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The Indiana quarter, the fourth quarter of 2002 and nineteenth in the
series, represents the state pride in the famous Indianapolis 500 race. The
design features the image of a racecar superimposed on an outline of the state
with the inscription "Crossroads of America." The design also includes
19 stars signifying Indiana as the 19th state admitted into the Union.
The Indianapolis Motor Speedway is a 2.5 mile track built in 1909 for automotive research purposes. While the track was and is used for research, it is best known for hosting auto races, most famously, the Indy 500. The oldest auto race in the world, the Indy 500 has been run every year since 1911, except during the two World Wars. The winner of the first Indy 500 was Ray Harroun whose car, the Marmon Wasp, is thought to have been the first to have a single seat and to use a rearview mirror. In the time since Harroun's victory, the Indy 500 has become an international event, synonymous with auto racing.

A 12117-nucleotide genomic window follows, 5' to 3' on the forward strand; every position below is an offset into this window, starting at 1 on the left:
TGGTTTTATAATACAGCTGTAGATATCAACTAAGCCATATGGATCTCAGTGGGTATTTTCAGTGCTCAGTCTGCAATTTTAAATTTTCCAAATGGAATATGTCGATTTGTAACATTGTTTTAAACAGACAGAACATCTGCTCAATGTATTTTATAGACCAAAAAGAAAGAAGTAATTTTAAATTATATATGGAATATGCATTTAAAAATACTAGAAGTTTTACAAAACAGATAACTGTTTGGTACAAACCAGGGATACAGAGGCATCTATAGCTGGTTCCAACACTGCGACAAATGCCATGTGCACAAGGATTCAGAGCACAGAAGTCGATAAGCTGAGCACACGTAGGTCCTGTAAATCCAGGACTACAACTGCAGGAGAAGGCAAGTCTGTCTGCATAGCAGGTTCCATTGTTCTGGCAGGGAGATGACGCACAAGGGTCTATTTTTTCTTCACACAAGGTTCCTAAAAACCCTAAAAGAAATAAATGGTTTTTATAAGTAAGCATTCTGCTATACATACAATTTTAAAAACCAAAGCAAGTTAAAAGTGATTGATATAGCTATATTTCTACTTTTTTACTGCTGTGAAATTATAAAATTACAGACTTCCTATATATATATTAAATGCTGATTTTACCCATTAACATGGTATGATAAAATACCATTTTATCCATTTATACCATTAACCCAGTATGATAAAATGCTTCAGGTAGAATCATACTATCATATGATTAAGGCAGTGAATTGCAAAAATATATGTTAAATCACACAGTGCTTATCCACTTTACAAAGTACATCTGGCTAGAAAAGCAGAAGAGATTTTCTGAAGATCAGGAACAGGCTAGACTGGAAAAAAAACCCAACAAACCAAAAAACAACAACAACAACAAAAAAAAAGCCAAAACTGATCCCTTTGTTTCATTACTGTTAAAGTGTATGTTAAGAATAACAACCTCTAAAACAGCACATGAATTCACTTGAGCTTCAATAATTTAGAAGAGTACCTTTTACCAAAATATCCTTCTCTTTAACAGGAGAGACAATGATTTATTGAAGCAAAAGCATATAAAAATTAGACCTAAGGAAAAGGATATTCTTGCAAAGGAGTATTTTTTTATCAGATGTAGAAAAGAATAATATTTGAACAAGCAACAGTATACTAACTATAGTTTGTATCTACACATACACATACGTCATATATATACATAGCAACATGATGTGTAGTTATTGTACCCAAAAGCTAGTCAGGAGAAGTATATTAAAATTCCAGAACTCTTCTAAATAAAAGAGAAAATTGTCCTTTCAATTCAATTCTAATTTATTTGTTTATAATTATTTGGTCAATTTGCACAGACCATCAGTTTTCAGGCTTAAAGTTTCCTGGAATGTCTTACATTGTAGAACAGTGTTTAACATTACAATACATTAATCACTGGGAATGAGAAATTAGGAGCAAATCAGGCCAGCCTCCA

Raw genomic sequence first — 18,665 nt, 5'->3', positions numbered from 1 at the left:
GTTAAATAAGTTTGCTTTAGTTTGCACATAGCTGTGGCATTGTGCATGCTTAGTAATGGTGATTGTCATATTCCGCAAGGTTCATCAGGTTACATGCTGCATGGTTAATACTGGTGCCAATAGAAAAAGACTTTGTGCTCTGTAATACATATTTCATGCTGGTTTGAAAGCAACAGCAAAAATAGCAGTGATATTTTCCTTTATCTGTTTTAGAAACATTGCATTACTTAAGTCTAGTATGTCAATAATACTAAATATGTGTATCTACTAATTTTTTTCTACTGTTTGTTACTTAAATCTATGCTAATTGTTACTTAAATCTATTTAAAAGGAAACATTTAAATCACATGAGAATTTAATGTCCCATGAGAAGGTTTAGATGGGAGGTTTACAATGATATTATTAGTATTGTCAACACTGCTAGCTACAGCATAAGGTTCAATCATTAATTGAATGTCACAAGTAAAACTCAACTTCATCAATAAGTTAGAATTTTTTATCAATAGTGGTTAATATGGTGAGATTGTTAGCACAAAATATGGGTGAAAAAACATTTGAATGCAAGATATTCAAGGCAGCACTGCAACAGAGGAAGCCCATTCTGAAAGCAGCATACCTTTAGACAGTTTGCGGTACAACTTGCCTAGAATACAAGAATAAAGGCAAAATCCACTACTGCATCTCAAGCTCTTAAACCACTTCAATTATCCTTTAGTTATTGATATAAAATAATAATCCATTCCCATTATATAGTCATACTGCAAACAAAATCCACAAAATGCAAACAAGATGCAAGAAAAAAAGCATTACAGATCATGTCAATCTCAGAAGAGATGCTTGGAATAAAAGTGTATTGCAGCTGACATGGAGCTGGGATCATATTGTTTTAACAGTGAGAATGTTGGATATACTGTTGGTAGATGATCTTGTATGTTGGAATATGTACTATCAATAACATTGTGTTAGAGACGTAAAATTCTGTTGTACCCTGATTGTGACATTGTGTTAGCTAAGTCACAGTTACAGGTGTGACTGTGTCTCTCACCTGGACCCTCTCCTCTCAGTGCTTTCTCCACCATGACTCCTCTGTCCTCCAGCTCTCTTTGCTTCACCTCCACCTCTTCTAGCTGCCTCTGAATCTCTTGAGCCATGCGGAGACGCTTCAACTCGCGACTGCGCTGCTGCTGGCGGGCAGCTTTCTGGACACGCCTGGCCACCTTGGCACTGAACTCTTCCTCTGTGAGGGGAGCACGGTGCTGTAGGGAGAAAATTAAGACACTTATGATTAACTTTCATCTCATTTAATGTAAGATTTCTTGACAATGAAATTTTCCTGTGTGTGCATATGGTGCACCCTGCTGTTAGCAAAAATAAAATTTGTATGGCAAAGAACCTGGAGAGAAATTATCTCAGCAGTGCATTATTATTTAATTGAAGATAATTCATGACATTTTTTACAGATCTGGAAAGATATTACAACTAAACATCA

The First Lady of Indiana, requested design concept submissions for the Indiana quarter at the Indiana State Fair on August 17, 1999. From the 3,736 submissions it received, the Indiana Quarter Design Committee narrowed the field to 17 semi-finalists and asked Indiana residents to vote for their favorites. The Committee received nearly 160,000 votes and submitted four candidate concepts to the U.S. Mint, including sports icons, state symbols and Chief Little Turtle, generally considered the last chief of the Miami Indians.
The Mint sent the Governor four candidate designs on June 26, 2001. Through a July 18, 2001, letter, the Governor indicated the selection of the "Crossroads of America."